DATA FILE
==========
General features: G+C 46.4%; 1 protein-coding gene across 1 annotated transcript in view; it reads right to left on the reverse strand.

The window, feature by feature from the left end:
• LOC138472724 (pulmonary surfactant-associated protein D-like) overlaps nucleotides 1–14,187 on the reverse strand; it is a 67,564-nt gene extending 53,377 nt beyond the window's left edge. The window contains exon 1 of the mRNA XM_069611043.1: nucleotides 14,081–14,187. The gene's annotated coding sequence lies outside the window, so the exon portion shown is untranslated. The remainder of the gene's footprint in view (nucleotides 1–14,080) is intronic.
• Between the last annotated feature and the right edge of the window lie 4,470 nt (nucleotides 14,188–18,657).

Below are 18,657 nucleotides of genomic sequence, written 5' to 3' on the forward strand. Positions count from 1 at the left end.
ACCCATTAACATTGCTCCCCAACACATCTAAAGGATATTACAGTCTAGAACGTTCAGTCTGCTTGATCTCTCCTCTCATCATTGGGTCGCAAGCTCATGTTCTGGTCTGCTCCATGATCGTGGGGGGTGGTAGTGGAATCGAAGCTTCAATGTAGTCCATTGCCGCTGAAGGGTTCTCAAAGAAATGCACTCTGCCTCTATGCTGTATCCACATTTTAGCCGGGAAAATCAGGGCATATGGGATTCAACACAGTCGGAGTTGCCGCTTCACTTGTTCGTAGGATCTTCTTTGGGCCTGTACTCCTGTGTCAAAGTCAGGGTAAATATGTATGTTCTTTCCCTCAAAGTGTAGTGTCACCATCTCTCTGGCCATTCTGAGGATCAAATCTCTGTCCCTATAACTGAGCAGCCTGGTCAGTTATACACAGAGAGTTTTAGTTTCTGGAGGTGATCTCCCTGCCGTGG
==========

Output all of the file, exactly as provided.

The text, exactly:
General features: G+C 46.4%; 1 protein-coding gene across 1 annotated transcript in view; it reads right to left on the reverse strand.

The window, feature by feature from the left end:
• LOC138472724 (pulmonary surfactant-associated protein D-like) overlaps nucleotides 1–14,187 on the reverse strand; it is a 67,564-nt gene extending 53,377 nt beyond the window's left edge. The window contains exon 1 of the mRNA XM_069611043.1: nucleotides 14,081–14,187. The gene's annotated coding sequence lies outside the window, so the exon portion shown is untranslated. The remainder of the gene's footprint in view (nucleotides 1–14,080) is intronic.
• Between the last annotated feature and the right edge of the window lie 4,470 nt (nucleotides 14,188–18,657).

Below are 18,657 nucleotides of genomic sequence, written 5' to 3' on the forward strand. Positions count from 1 at the left end.
ACCCATTAACATTGCTCCCCAACACATCTAAAGGATATTACAGTCTAGAACGTTCAGTCTGCTTGATCTCTCCTCTCATCATTGGGTCGCAAGCTCATGTTCTGGTCTGCTCCATGATCGTGGGGGGTGGTAGTGGAATCGAAGCTTCAATGTAGTCCATTGCCGCTGAAGGGTTCTCAAAGAAATGCACTCTGCCTCTATGCTGTATCCACATTTTAGCCGGGAAAATCAGGGCATATGGGATTCAACACAGTCGGAGTTGCCGCTTCACTTGTTCGTAGGATCTTCTTTGGGCCTGTACTCCTGTGTCAAAGTCAGGGTAAATATGTATGTTCTTTCCCTCAAAGTGTAGTGTCACCATCTCTCTGGCCATTCTGAGGATCAAATCTCTGTCCCTATAACTGAGCAGCCTGGTCAGTTATACACAGAGAGTTTTAGTTTCTGGAGGTGATCTCCCTGCCGTGG